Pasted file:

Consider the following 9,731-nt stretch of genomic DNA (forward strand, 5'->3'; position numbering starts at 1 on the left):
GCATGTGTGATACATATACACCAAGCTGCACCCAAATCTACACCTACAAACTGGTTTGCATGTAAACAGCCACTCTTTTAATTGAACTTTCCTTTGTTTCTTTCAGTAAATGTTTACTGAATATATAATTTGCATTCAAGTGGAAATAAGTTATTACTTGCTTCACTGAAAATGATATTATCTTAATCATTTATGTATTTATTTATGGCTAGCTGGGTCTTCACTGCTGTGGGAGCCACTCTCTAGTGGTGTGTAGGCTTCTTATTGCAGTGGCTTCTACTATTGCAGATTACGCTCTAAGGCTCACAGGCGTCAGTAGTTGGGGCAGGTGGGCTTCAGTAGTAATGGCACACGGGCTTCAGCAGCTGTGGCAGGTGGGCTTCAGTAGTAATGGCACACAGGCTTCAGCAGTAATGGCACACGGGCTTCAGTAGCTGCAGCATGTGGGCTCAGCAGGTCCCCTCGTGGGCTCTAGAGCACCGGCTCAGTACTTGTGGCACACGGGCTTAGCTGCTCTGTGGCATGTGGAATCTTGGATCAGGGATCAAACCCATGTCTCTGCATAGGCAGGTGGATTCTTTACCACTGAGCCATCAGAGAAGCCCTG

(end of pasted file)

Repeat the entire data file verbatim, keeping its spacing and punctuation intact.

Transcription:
Consider the following 9,731-nt stretch of genomic DNA (forward strand, 5'->3'; position numbering starts at 1 on the left):
GCATGTGTGATACATATACACCAAGCTGCACCCAAATCTACACCTACAAACTGGTTTGCATGTAAACAGCCACTCTTTTAATTGAACTTTCCTTTGTTTCTTTCAGTAAATGTTTACTGAATATATAATTTGCATTCAAGTGGAAATAAGTTATTACTTGCTTCACTGAAAATGATATTATCTTAATCATTTATGTATTTATTTATGGCTAGCTGGGTCTTCACTGCTGTGGGAGCCACTCTCTAGTGGTGTGTAGGCTTCTTATTGCAGTGGCTTCTACTATTGCAGATTACGCTCTAAGGCTCACAGGCGTCAGTAGTTGGGGCAGGTGGGCTTCAGTAGTAATGGCACACGGGCTTCAGCAGCTGTGGCAGGTGGGCTTCAGTAGTAATGGCACACAGGCTTCAGCAGTAATGGCACACGGGCTTCAGTAGCTGCAGCATGTGGGCTCAGCAGGTCCCCTCGTGGGCTCTAGAGCACCGGCTCAGTACTTGTGGCACACGGGCTTAGCTGCTCTGTGGCATGTGGAATCTTGGATCAGGGATCAAACCCATGTCTCTGCATAGGCAGGTGGATTCTTTACCACTGAGCCATCAGAGAAGCCCTG